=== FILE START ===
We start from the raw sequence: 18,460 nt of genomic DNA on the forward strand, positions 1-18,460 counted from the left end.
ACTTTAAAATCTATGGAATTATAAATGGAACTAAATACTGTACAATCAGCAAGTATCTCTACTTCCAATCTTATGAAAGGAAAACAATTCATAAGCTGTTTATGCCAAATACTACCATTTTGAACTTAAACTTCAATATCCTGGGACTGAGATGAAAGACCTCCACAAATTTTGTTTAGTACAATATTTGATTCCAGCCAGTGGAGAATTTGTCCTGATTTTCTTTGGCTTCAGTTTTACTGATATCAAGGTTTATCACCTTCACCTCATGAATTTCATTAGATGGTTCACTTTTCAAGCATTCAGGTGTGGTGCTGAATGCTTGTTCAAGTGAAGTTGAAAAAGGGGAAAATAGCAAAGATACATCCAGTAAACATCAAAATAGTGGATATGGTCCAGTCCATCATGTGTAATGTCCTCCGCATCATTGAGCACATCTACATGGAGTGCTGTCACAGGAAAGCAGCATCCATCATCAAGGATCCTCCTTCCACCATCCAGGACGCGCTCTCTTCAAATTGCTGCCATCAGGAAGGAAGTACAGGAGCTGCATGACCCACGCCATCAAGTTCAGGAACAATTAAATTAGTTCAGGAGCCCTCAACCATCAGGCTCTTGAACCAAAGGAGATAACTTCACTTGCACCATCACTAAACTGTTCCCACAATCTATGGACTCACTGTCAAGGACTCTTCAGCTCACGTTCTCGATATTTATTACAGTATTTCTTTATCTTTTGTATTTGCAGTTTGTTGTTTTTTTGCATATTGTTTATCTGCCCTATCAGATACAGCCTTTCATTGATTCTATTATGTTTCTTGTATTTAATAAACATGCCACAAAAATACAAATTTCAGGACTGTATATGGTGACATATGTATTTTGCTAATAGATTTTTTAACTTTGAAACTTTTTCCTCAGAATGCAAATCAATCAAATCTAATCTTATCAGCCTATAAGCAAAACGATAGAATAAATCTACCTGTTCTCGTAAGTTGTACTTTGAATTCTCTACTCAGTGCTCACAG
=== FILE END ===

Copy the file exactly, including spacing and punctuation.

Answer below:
We start from the raw sequence: 18,460 nt of genomic DNA on the forward strand, positions 1-18,460 counted from the left end.
ACTTTAAAATCTATGGAATTATAAATGGAACTAAATACTGTACAATCAGCAAGTATCTCTACTTCCAATCTTATGAAAGGAAAACAATTCATAAGCTGTTTATGCCAAATACTACCATTTTGAACTTAAACTTCAATATCCTGGGACTGAGATGAAAGACCTCCACAAATTTTGTTTAGTACAATATTTGATTCCAGCCAGTGGAGAATTTGTCCTGATTTTCTTTGGCTTCAGTTTTACTGATATCAAGGTTTATCACCTTCACCTCATGAATTTCATTAGATGGTTCACTTTTCAAGCATTCAGGTGTGGTGCTGAATGCTTGTTCAAGTGAAGTTGAAAAAGGGGAAAATAGCAAAGATACATCCAGTAAACATCAAAATAGTGGATATGGTCCAGTCCATCATGTGTAATGTCCTCCGCATCATTGAGCACATCTACATGGAGTGCTGTCACAGGAAAGCAGCATCCATCATCAAGGATCCTCCTTCCACCATCCAGGACGCGCTCTCTTCAAATTGCTGCCATCAGGAAGGAAGTACAGGAGCTGCATGACCCACGCCATCAAGTTCAGGAACAATTAAATTAGTTCAGGAGCCCTCAACCATCAGGCTCTTGAACCAAAGGAGATAACTTCACTTGCACCATCACTAAACTGTTCCCACAATCTATGGACTCACTGTCAAGGACTCTTCAGCTCACGTTCTCGATATTTATTACAGTATTTCTTTATCTTTTGTATTTGCAGTTTGTTGTTTTTTTGCATATTGTTTATCTGCCCTATCAGATACAGCCTTTCATTGATTCTATTATGTTTCTTGTATTTAATAAACATGCCACAAAAATACAAATTTCAGGACTGTATATGGTGACATATGTATTTTGCTAATAGATTTTTTAACTTTGAAACTTTTTCCTCAGAATGCAAATCAATCAAATCTAATCTTATCAGCCTATAAGCAAAACGATAGAATAAATCTACCTGTTCTCGTAAGTTGTACTTTGAATTCTCTACTCAGTGCTCACAG